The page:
Before we talk about how to fix rounding, let’s figure out if you’re doing it. The best way to do that is to check your shoulder angle. When you reach back, your shoulder should never go past 90 degrees. Take a look at the image above. See the player on the right? His shoulder is completely closed and his bicep is really close to his chest.
This is the root of the rounding issue. When your arm is this close to your body, the disc has no other option but to travel in an arc to get around your body. This curved path is what takes away some of your momentum and a lot of the accuracy of your throw.
How To Fix It
There are two key changes in your form that you need to take to fix rounding, and I warn you, they feel a little strange at first. Stick with it, practice the movements and they’ll become natural over time.
Rotate You Upper Body More
The first key to fixing rounding is to rotate your upper body more and open up your chest so that your shoulder can remain open as you reach the disc back. Take a look at the player on the left in the image above. His upper body is turned quite a lot more and this allows his shoulder to remain open.
It’s not a “Reach Back”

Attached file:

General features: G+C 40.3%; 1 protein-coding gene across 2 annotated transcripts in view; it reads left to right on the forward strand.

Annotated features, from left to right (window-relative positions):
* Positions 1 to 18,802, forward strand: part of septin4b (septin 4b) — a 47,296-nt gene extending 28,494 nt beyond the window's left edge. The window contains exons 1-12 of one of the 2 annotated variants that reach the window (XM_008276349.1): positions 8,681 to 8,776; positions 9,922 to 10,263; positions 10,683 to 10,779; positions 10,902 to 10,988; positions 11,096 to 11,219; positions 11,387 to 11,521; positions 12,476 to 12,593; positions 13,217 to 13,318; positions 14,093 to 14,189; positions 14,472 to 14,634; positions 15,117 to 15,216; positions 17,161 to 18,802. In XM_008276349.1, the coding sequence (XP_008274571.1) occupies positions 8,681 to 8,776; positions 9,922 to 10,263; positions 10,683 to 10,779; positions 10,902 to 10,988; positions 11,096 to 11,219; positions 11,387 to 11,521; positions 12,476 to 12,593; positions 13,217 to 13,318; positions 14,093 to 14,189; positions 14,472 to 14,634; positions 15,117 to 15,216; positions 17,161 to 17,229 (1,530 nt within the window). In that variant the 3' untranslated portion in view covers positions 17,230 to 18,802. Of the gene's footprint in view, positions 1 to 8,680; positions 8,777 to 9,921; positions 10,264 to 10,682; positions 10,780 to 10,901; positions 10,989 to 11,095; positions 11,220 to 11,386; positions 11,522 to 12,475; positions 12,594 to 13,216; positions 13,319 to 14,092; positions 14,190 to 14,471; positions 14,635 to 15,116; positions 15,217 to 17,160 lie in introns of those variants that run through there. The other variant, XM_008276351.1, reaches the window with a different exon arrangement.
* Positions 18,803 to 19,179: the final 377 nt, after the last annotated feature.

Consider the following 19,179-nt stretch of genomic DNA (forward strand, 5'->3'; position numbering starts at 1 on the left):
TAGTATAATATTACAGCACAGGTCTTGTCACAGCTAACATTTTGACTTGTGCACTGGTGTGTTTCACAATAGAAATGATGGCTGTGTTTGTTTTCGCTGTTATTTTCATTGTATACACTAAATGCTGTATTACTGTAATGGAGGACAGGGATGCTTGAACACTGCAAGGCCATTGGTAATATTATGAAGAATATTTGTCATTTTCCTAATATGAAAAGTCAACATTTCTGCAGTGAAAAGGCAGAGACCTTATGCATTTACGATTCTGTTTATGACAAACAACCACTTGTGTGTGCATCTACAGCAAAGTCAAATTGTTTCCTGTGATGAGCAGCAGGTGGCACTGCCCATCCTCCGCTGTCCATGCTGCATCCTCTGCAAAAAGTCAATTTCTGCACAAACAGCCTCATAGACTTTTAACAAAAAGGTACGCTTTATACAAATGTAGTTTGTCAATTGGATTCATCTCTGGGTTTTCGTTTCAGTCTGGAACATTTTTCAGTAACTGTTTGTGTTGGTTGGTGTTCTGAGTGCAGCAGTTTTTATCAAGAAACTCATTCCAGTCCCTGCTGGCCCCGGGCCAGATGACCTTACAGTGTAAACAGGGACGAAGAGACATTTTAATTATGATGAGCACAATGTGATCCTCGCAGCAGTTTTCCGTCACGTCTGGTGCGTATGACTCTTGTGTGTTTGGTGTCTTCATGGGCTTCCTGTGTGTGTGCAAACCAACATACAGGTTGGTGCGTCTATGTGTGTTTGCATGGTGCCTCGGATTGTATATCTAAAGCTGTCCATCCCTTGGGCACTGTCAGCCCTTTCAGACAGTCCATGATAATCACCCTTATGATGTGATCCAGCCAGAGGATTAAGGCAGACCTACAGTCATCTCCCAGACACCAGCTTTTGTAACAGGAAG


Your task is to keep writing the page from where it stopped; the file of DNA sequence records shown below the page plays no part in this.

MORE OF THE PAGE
The Reach Back portion of your throw is the part where you reach the disc back… It’s not rocket science, BUT it is very misleading and creates the bad habit among disc golfers to reach the disc back behind your body. This is part of what creates the closed shoulder problem.
The second key to fixing rounding is to change your vernacular. Instead of a “reach back”, you should think of it as a “reach out”. Try this: Stand up with your feet spread apart and reach straight out in front of you with your throwing arm. Right now, your shoulder is at a 90 degree angle. Now twist your upper body but keep your shoulder stuck at 90 degrees. Keep going until your in a throwing position. This is the correct throwing position. Upper body rotated back and arm out at 90 degrees. See the image above for reference.
You should now be able to start rotating back while keeping your shoulder open. Close your elbow to keep the disc in close to your chest and follow through to release. You’re disc should now be able to follow a completely straight path.